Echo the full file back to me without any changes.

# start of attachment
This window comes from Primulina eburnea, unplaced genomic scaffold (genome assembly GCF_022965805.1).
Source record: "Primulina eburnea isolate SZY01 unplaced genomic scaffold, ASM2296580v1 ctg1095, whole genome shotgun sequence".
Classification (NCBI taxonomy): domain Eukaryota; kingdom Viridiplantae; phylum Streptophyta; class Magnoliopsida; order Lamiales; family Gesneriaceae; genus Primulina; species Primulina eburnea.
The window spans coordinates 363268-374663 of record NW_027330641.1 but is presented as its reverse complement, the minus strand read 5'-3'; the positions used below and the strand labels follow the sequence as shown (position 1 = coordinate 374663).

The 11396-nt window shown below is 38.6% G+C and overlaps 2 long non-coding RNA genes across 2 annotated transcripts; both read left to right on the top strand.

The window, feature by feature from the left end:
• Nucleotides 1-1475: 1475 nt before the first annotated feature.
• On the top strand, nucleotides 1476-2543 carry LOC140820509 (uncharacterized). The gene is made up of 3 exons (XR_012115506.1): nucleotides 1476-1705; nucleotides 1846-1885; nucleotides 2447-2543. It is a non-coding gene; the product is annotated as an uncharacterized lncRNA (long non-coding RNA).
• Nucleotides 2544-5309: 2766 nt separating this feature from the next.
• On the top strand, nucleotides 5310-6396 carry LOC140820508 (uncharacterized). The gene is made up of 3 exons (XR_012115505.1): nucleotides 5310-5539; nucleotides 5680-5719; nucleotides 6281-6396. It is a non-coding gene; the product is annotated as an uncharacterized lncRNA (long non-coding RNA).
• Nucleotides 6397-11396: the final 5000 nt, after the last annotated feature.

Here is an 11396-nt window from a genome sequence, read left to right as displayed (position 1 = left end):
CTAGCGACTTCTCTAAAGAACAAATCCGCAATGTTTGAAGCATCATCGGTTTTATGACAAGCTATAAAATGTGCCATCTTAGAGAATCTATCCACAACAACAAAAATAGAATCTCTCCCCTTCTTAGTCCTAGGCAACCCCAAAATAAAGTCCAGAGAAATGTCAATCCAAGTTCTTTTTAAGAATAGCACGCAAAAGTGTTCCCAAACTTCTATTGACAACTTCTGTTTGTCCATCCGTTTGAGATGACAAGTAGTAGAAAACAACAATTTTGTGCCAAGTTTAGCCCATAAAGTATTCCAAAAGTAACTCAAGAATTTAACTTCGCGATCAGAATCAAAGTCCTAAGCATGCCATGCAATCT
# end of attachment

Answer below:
This window comes from Primulina eburnea, unplaced genomic scaffold (genome assembly GCF_022965805.1).
Source record: "Primulina eburnea isolate SZY01 unplaced genomic scaffold, ASM2296580v1 ctg1095, whole genome shotgun sequence".
Classification (NCBI taxonomy): domain Eukaryota; kingdom Viridiplantae; phylum Streptophyta; class Magnoliopsida; order Lamiales; family Gesneriaceae; genus Primulina; species Primulina eburnea.
The window spans coordinates 363268-374663 of record NW_027330641.1 but is presented as its reverse complement, the minus strand read 5'-3'; the positions used below and the strand labels follow the sequence as shown (position 1 = coordinate 374663).

The 11396-nt window shown below is 38.6% G+C and overlaps 2 long non-coding RNA genes across 2 annotated transcripts; both read left to right on the top strand.

The window, feature by feature from the left end:
• Nucleotides 1-1475: 1475 nt before the first annotated feature.
• On the top strand, nucleotides 1476-2543 carry LOC140820509 (uncharacterized). The gene is made up of 3 exons (XR_012115506.1): nucleotides 1476-1705; nucleotides 1846-1885; nucleotides 2447-2543. It is a non-coding gene; the product is annotated as an uncharacterized lncRNA (long non-coding RNA).
• Nucleotides 2544-5309: 2766 nt separating this feature from the next.
• On the top strand, nucleotides 5310-6396 carry LOC140820508 (uncharacterized). The gene is made up of 3 exons (XR_012115505.1): nucleotides 5310-5539; nucleotides 5680-5719; nucleotides 6281-6396. It is a non-coding gene; the product is annotated as an uncharacterized lncRNA (long non-coding RNA).
• Nucleotides 6397-11396: the final 5000 nt, after the last annotated feature.

Here is an 11396-nt window from a genome sequence, read left to right as displayed (position 1 = left end):
CTAGCGACTTCTCTAAAGAACAAATCCGCAATGTTTGAAGCATCATCGGTTTTATGACAAGCTATAAAATGTGCCATCTTAGAGAATCTATCCACAACAACAAAAATAGAATCTCTCCCCTTCTTAGTCCTAGGCAACCCCAAAATAAAGTCCAGAGAAATGTCAATCCAAGTTCTTTTTAAGAATAGCACGCAAAAGTGTTCCCAAACTTCTATTGACAACTTCTGTTTGTCCATCCGTTTGAGATGACAAGTAGTAGAAAACAACAATTTTGTGCCAAGTTTAGCCCATAAAGTATTCCAAAAGTAACTCAAGAATTTAACTTCGCGATCAGAATCAAAGTCCTAAGCATGCCATGCAATCT